By Robert H. Louis
Special to the Legal
An article in Estate Planning for Texas Professionals by Gerry W. Beyer and Kerri M. Griffin raises some interesting issues about planning for digital assets, a topic that probably hasn't yet occurred to many estate planners. In our increasingly digital and online world, it might be time to think about this new class of assets.
What are digital assets? The authors define them as "any online account that you own or any file that you store on your computer or that you store in the cloud." (Note to self: cloud?) This includes more familiar accounts like Gmail and Hotmail; sites for storing pictures and videos; online banking and investment accounts; domain names; social networking accounts such as Twitter and LinkedIn; virtual businesses; and other forms of assets mentioned by the authors that, apparently, rarely come to the attention of estate planning lawyers.
Most of these probably have little value, but there are exceptions. The authors mention that the late composer Leonard Bernstein wrote part of his autobiography online and protected it with a password that so far no one has been able to guess, meaning that this work might be lost forever.
Why should one have a plan for digital assets? The authors suggest that knowing what types of accounts a decedent had will make an executor's task easier, and they analogize it to the problems people have in dealing with the things accumulated by hoarders. In addition, having a plan minimizes the chances of identity theft and prevents the loss of any online assets. To the extent that a decedent has "told his/her story" online, that seems worth protecting.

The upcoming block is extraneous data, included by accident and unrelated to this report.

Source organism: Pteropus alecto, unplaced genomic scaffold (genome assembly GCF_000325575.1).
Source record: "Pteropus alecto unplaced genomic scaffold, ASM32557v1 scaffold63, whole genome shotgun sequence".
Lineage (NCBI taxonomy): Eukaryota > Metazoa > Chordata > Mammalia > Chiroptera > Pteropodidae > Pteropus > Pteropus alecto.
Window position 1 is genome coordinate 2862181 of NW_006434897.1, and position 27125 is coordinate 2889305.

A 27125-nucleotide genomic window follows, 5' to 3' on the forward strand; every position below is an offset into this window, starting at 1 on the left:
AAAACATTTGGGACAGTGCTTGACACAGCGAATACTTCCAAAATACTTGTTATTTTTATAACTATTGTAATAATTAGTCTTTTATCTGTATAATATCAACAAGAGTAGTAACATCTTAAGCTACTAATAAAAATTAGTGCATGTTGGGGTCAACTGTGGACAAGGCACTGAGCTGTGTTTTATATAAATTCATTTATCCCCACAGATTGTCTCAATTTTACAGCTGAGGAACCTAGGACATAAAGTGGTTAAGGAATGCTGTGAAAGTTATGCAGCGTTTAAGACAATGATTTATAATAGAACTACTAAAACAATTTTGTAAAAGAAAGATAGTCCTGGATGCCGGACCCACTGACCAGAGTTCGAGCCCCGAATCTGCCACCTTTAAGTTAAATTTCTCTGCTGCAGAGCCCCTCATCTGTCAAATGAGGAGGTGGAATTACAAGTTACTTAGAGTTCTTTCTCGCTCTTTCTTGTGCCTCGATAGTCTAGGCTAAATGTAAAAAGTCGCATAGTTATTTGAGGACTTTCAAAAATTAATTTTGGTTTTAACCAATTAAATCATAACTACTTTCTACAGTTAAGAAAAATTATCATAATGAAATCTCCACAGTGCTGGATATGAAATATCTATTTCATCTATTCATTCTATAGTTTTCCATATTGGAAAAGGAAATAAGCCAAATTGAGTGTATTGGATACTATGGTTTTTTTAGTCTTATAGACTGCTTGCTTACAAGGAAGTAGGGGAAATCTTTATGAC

Various online services have their own rules about the ownership of and access to the accounts of a decedent, and the authors provide a helpful summary of those rules for a number of those services. How can estate planners help? It seems unwise to put this information into a will, which eventually becomes a public document, but the authors suggest a separate trust-type document that might contain all of the relevant information plus instructions on what to do with the digital assets. There are also companies, more than a few, that will manage the afterlife of online accounts. Like many new businesses, there should be some concern about the survival of such companies, though.
One of the authors, Beyer, a law professor, has also written extensively on estate planning for pets, another topic that is becoming more important to many individuals. As the nature of the assets that people own and wish to pass on changes, it's important to think about the issues that arise in respect of such assets, and how estate planners can make life, and afterlife, simpler.
Robert H. Louis is a partner and co-chairman of the personal wealth, estates and trusts department at Saul Ewing. His practice includes estate, tax and retirement planning for individuals and closely held businesses. He is a fellow of the American College of Tax Counsel and a graduate of the Wharton School and the Harvard Law School. Louis can be reached at firstname.lastname@example.org and 215-972-7155.